Photo/Illutration The site of the projected nuclear power plant on Anglesey, Wales (Asahi Shimbun file photo)

Hitachi Ltd. will make official what had long been suspected: It is pulling the plug on a planned nuclear plant construction project in the island of Anglesey in northwest Wales.

The company announced in January 2019 that it was freezing the project, but media speculation began simmering this summer that Hitachi might be having a change of heart.

That led Hitachi to conclude it could not allow such an ambiguous situation to continue, sources said.

A company board meeting on Sept. 16 was expected to formally decide that the company will pull out of the project that carried an estimated price tag of 3 trillion yen ($28 billion).

Exports of nuclear plant technology and other infrastructure were a key pillar in economic growth policies promoted by the outgoing Abe administration.

Hitachi's decision means that no Japanese company will now be involved in the construction of a nuclear plant outside Japan.

After announcing the freeze, Hitachi officials sought to sell off the project or gain an additional injection of funds from new investors, but the novel coronavirus pandemic scuttled any enthusiasm for such a risky project.

Hitachi could still end up selling some of the nuclear equipment that would have been used if another entity takes over as the main agent for the construction project.

Original plans envisaged the construction of two nuclear reactors on Anglesey in western Britain.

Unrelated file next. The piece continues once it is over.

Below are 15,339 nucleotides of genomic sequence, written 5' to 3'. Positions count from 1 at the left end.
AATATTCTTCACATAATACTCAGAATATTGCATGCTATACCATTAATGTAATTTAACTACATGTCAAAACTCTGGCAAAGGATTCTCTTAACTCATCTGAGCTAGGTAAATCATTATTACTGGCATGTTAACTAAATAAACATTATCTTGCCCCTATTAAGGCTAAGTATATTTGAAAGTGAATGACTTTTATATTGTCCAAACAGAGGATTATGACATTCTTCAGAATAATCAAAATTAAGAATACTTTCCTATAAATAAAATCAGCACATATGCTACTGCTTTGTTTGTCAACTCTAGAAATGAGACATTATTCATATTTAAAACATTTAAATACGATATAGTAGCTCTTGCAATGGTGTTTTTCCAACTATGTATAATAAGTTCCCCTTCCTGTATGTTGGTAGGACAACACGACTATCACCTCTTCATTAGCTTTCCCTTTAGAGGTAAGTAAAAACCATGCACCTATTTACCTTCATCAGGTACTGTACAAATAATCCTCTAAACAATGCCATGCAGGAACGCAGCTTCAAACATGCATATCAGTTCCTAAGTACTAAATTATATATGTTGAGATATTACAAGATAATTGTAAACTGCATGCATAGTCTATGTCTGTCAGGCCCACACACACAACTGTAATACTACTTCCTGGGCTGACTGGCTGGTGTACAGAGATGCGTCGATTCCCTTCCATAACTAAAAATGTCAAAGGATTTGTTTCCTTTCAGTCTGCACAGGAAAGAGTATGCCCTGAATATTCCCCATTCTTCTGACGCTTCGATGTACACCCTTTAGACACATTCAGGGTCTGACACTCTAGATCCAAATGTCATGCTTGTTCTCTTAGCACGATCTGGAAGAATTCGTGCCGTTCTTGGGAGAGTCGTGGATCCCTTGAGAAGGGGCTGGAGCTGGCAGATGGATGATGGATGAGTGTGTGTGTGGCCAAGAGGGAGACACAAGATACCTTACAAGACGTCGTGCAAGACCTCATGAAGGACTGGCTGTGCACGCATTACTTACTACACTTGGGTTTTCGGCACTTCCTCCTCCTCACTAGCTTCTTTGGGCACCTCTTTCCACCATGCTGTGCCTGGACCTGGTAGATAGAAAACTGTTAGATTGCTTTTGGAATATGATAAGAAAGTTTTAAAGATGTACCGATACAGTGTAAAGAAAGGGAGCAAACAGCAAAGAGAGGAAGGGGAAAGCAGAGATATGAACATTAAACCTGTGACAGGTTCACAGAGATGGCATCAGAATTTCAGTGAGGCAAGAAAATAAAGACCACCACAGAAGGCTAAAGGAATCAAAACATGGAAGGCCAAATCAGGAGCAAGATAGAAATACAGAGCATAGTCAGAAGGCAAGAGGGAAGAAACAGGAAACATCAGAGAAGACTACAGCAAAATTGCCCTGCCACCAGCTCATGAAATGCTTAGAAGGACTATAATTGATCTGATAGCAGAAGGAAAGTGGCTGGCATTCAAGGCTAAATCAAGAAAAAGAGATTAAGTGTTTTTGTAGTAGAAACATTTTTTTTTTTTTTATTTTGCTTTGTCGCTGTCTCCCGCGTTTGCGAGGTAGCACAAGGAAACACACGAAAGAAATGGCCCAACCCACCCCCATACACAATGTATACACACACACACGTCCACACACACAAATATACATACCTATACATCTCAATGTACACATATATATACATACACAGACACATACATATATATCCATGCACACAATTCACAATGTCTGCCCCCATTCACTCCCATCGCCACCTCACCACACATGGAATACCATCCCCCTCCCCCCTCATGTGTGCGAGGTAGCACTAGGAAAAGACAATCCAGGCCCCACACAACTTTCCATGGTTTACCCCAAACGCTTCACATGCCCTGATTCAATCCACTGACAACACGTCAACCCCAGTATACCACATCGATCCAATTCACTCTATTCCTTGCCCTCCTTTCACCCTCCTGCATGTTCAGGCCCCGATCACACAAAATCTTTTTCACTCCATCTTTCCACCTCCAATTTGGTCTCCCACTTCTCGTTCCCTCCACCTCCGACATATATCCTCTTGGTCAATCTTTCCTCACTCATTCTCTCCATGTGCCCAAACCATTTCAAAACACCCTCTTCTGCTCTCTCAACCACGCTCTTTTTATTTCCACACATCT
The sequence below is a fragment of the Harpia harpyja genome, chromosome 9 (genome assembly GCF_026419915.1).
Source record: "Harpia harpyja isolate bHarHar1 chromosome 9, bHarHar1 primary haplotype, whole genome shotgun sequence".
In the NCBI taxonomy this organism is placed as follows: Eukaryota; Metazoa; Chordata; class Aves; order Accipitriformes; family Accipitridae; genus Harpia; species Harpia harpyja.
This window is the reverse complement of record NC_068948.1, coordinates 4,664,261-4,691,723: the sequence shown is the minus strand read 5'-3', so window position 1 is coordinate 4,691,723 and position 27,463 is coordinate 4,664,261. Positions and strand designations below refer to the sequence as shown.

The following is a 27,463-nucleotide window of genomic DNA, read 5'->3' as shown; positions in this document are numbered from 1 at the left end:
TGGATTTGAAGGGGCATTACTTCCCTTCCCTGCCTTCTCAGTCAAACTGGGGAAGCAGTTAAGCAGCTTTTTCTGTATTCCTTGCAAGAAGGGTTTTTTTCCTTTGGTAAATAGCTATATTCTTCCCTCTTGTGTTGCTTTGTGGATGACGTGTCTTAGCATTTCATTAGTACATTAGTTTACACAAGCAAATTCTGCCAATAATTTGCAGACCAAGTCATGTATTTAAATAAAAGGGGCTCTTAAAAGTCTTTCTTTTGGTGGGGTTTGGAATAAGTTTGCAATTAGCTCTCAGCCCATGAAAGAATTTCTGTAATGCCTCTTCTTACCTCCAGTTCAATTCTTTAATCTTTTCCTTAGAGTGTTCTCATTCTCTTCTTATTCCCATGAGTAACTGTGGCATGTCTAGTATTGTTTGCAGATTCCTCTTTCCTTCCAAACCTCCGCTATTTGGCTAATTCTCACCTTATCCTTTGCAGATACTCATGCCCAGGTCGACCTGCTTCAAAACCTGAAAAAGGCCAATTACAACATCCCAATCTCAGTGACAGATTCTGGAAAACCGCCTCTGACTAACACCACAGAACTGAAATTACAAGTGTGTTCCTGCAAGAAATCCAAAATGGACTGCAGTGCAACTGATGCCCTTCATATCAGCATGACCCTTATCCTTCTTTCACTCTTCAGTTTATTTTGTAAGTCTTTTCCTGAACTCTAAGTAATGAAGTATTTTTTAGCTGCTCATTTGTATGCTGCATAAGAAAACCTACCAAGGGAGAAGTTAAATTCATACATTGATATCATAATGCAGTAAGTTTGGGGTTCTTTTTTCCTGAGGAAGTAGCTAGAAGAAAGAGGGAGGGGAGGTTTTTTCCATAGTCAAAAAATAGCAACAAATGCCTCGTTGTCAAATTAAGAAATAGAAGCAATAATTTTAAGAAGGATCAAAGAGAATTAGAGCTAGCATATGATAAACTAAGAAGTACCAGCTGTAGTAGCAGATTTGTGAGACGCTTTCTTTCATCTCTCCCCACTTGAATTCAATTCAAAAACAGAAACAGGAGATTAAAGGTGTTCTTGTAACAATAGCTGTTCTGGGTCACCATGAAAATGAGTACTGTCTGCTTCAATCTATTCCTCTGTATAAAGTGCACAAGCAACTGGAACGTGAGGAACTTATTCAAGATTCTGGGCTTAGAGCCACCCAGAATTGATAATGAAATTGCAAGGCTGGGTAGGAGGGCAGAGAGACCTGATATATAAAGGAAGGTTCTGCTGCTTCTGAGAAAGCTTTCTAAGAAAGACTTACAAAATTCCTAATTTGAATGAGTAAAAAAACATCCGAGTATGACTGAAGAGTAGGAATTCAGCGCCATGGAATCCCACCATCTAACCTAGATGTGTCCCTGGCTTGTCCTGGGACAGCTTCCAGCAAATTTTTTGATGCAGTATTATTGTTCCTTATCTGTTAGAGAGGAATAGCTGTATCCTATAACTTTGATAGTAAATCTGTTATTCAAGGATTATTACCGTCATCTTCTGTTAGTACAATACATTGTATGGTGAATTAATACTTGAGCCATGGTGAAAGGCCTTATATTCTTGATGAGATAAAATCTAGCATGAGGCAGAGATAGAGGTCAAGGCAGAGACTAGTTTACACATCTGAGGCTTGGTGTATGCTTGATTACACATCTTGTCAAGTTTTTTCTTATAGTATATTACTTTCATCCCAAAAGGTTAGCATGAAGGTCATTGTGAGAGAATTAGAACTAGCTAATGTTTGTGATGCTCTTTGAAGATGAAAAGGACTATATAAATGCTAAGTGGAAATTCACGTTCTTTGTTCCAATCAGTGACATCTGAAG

Two German companies established Horizon Nuclear Power Ltd. in 2009 to handle the construction project.

Hitachi acquired Horizon Nuclear Power in 2012 for about 90 billion yen as the deal seemed to offer the best opportunity for its first export from Japan of a nuclear plant.

From the outset, Hitachi sought to mitigate its own risk in the event of delays in the construction schedule or any accident at the plant by seeking out investments from related companies.

However, Hitachi struggled to find new investors. In addition, stricter safety standards in place globally due in large part to the triple meltdown at the Fukushima No. 1 nuclear power plant in 2011 led to a ballooning of projected construction costs.

The British government also did not provide the support that Hitachi had relied on.

Hitachi’s decision is the latest in a string of moves by Japanese companies to end their involvement in overseas nuclear plant projects.

The bankruptcy of Toshiba Corp.’s U.S. nuclear power plant subsidiary plunged the parent company into a dire financial hole in 2018 from which it is still trying to recover.

Toshiba has since decided not to seek out contracts for overseas nuclear plant construction projects.

Also in 2018, Mitsubishi Heavy Industries Ltd. began negotiations with the Turkish government to abandon a planned nuclear plant construction project at Sinop in northern Turkey.